The Food Standards Agency says it is investigating how eggs that may have been contaminated with a toxic insecticide ended up on UK supermarket shelves.
Millions of eggs have had to be cleared from shops in the Netherlands, Belgium and Germany over recent days because of concern they may have been contaminated by the product fipronil.
The FSA announced on Monday (7 August) that it had discovered that a “very small” number of eggs contaminated with the insecticide had been distributed in the UK from affected farms in the Netherlands.
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The product is thought to have been used “inappropriately” as a cleaning product on some EU farms, despite not being authorised for use as a veterinary medicine or pesticide around food-producing animals.
Very low risk to public health
In a statement the FSA said: “The number of eggs involved is very small and the risk to public health is very low, but we are urgently investigating the distribution of these eggs in the UK.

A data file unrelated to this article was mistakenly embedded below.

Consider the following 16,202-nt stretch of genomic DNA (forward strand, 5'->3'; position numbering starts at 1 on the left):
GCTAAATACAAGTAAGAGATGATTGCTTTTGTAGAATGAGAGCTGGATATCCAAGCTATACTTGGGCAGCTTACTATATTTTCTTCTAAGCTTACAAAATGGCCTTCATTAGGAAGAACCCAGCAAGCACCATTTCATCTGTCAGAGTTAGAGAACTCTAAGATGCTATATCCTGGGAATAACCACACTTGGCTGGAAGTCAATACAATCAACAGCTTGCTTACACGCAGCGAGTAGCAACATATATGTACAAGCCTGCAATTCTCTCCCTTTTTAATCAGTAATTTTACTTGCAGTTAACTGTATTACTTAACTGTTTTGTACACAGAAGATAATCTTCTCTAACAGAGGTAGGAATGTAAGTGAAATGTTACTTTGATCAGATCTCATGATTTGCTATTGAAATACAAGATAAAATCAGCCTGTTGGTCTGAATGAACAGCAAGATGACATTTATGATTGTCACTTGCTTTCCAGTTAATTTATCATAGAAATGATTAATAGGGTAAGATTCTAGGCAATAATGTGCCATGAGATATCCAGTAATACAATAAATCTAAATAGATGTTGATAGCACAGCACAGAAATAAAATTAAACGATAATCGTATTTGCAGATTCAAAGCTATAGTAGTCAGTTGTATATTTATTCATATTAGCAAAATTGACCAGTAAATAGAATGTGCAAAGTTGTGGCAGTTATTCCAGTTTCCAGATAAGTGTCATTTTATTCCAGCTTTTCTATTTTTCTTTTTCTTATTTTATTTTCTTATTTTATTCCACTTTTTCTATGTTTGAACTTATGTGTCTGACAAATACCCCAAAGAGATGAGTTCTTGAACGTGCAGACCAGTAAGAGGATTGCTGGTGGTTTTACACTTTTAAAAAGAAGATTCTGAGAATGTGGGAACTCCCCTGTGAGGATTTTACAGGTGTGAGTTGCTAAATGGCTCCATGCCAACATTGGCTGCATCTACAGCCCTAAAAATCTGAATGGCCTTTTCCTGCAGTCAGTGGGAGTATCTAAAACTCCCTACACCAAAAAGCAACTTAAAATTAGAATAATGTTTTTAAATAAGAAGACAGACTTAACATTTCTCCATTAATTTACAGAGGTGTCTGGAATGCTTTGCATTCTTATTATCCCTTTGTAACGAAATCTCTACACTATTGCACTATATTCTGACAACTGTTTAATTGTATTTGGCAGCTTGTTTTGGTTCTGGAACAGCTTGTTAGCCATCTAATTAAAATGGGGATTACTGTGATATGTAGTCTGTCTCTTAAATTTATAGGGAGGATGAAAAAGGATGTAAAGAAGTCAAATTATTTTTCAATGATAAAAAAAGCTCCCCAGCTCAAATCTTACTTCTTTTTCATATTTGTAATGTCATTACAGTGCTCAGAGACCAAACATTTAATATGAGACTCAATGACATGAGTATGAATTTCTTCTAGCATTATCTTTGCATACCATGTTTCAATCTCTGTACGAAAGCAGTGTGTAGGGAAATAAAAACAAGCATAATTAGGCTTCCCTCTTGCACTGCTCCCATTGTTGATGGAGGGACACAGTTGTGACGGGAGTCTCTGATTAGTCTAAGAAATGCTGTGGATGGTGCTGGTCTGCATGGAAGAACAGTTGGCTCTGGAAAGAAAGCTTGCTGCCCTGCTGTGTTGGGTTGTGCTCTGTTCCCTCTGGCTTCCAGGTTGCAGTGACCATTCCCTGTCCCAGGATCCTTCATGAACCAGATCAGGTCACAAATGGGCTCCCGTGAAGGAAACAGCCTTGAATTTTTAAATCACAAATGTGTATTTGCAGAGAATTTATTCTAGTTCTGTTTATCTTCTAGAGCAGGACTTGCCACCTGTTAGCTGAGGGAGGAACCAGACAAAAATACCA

“We are working closely with the businesses that have received eggs from affected farms.
“Investigations to date indicate that any affected products are no longer on the shelves.”
The FSA said it estimates that the number of eggs involved represents only 0.0001% of the eggs imported into the UK each year.
It added that 85% of the eggs consumed in the UK are from British farms and there is no evidence that eggs laid in the UK are contaminated.
It is thought that the level of potential exposure from the eggs is so low it is unlikely to pose a risk to public health.
The FSA said: “Our advice is that there is no need for people to change the way they consume or cook eggs or products containing eggs.”